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Whole-Body MRI in the Evaluation of Pediatric Malignancies. Marilyn J. Siegel, M.D. Frederic Hoffer, M.D. Brad Wyly, M.D. Alicia Y. Toledano, ScD. ACRIN 6660 – Protocol Review. Aims. Primary Aim

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Whole-Body MRI in the Evaluation of Pediatric Malignancies

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whole body mri in the evaluation of pediatric malignancies

Whole-Body MRI in the Evaluation of Pediatric Malignancies

Marilyn J. Siegel, M.D.

Frederic Hoffer, M.D.

Brad Wyly, M.D.

Alicia Y. Toledano, ScD

ACRIN 6660 – Protocol Review

  • Primary Aim
    • Establish non-inferior diagnostic accuracy of whole body MRI compared with conventional imaging studies for detecting metastatic disease for use in staging common pediatric tumors.
  • Secondary Aims
    • Determine the incremental benefit in accuracy of adding out-of-phase imaging to turbo STIR for detecting distant disease.
    • Obtain preliminary data concerning the relative accuracies of FDG PET and whole body MRI in detecting distant disease.
clinical significance
Clinical Significance
  • Accurate staging is critical to treatment planning.
  • Conventional techniques have long imaging times and often use sedation and ionizing radiation.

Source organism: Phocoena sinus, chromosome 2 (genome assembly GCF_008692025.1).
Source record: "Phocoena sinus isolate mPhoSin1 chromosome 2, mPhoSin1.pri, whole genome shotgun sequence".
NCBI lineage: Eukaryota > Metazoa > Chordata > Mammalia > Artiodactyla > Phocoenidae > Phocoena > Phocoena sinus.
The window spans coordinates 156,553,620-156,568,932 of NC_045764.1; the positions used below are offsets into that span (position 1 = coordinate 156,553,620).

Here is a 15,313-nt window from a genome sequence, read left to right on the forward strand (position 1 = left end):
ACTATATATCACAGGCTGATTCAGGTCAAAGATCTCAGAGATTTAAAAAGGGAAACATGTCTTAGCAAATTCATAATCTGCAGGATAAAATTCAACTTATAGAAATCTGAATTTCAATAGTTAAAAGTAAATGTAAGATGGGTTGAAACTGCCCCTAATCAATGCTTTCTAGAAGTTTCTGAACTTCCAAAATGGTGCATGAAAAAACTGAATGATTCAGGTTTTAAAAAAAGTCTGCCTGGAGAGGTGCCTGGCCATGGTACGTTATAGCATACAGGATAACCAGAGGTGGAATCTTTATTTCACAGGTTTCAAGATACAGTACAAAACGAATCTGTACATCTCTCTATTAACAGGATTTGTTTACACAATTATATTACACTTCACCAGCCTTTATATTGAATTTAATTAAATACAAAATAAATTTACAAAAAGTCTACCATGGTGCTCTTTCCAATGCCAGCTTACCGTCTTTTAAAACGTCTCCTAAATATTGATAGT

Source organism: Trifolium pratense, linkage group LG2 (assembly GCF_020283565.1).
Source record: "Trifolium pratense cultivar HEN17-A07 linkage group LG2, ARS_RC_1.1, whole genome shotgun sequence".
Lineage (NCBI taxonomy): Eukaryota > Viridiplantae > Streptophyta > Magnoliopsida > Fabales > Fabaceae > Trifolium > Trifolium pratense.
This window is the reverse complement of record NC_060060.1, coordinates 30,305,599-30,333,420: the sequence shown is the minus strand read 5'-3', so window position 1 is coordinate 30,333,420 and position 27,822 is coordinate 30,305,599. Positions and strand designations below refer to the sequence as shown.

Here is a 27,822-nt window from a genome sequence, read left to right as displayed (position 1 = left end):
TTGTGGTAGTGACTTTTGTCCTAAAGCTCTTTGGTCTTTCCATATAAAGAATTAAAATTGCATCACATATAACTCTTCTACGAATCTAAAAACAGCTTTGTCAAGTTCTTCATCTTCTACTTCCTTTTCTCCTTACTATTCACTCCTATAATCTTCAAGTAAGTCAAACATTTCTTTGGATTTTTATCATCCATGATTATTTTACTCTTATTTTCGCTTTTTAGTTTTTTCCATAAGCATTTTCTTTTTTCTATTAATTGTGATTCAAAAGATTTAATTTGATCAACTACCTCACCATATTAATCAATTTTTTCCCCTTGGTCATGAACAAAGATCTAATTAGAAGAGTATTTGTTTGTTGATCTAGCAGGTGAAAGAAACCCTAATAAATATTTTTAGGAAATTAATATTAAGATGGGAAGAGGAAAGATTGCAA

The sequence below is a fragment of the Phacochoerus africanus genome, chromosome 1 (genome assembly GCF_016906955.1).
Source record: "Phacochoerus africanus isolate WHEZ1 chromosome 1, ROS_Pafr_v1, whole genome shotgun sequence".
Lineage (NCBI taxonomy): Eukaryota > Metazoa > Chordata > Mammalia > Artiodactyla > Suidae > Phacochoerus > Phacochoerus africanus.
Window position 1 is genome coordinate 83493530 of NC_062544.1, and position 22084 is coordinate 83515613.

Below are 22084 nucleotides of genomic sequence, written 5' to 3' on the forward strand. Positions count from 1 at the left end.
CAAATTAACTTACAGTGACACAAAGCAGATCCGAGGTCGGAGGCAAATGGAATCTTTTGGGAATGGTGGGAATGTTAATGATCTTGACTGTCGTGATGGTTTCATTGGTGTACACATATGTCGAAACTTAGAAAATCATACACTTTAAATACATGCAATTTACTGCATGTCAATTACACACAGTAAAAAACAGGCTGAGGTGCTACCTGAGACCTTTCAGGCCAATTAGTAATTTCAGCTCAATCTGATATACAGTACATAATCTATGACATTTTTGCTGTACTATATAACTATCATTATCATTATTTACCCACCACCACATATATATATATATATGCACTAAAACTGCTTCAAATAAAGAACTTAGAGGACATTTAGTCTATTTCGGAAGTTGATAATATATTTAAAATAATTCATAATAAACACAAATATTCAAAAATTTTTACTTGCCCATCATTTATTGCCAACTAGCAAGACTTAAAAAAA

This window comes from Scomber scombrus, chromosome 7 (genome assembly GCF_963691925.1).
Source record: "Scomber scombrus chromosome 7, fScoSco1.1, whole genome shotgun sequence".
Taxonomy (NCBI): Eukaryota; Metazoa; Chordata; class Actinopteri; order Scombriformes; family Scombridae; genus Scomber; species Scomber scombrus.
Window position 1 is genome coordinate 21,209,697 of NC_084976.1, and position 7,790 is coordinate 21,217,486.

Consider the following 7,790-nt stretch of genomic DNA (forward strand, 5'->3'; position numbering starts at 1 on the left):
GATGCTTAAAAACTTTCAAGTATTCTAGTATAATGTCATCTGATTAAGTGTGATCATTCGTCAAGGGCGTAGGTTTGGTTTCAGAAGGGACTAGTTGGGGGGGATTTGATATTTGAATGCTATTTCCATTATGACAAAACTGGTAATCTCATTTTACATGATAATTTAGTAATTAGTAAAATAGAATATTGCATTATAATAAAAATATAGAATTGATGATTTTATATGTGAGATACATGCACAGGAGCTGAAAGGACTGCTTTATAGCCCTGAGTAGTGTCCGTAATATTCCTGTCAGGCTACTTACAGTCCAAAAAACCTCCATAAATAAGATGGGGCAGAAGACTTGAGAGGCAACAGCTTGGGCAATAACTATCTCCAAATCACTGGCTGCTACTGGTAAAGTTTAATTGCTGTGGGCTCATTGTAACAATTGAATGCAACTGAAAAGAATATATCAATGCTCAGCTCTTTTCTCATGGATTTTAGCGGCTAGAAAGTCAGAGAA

• If one imaging study can replace established imaging patterns this will have an impact on the care of young cancer patients.
imaging background
Imaging Background
  • Studies in adult women with breast cancer show that whole body MRI with turbo STIR can serve as a single examination for staging
  • Sensitivity
    • MRI>>95%
    • Conventional imaging=80%
  • Neuroblastoma Staging: RDOG (Radiology Diagnostic Oncology Group) Results
    • MRI effective in detecting marrow metastases
    • Conventional MRI equivalent to combination of CT and bone scintigraphy for staging
    • Limitations: Whole body images not obtained; newer, faster sequences not used

Siegel MJ et al. Radiol 2002; 223-168

imaging background pet vs mri
Imaging Background: PET vs MRI
  • 21 patients (51 bone metastases)
  • Small cell tumors
  • Sensitivity
    • 90% FDG PET
    • 82% whole body MRI (T1- weighted)
      • No STIR or other marrow sensitive image
    • 71% scintigraphy
  • MRI and PET may improve detection of bone metastases

Daldrup-Link AJR 2001; 177:229

study overview
Study Overview
  • Required Conventional Studies
    • Scintigraphy (Bone or MIBG or gallium)
    • Abdominal/Pelvic CT or MRI
  • Experimental Studies
    • Whole-Body Fast MRI
    • FDG-PET (optional)
  • Expected Accrual - 250 Patients in 12 Months
    • 50 Neuroblastomas • 30 Other sarcomas
    • 60 Rhabdomyosarcomas • 110 Lymphomas
  • Expected Stage IV Disease
    • Neuroblastomas- 50% (25/100) • Other sarcomas- 20% (6/30)
    • Rhabdomyosarcomas- 16% (10/60) •Lymphomas- 30% (33/110)
eligibility criteria
Eligibility Criteria
  • Age 21 years or younger.
  • Proven rhabdomyosarcoma, Ewing’s sarcoma family of tumors, neuroblastoma, Hodgkin’s disease, and non-Hodgkin’s lymphoma, or newly diagnosed mass strongly suspected to represent any of these tumors.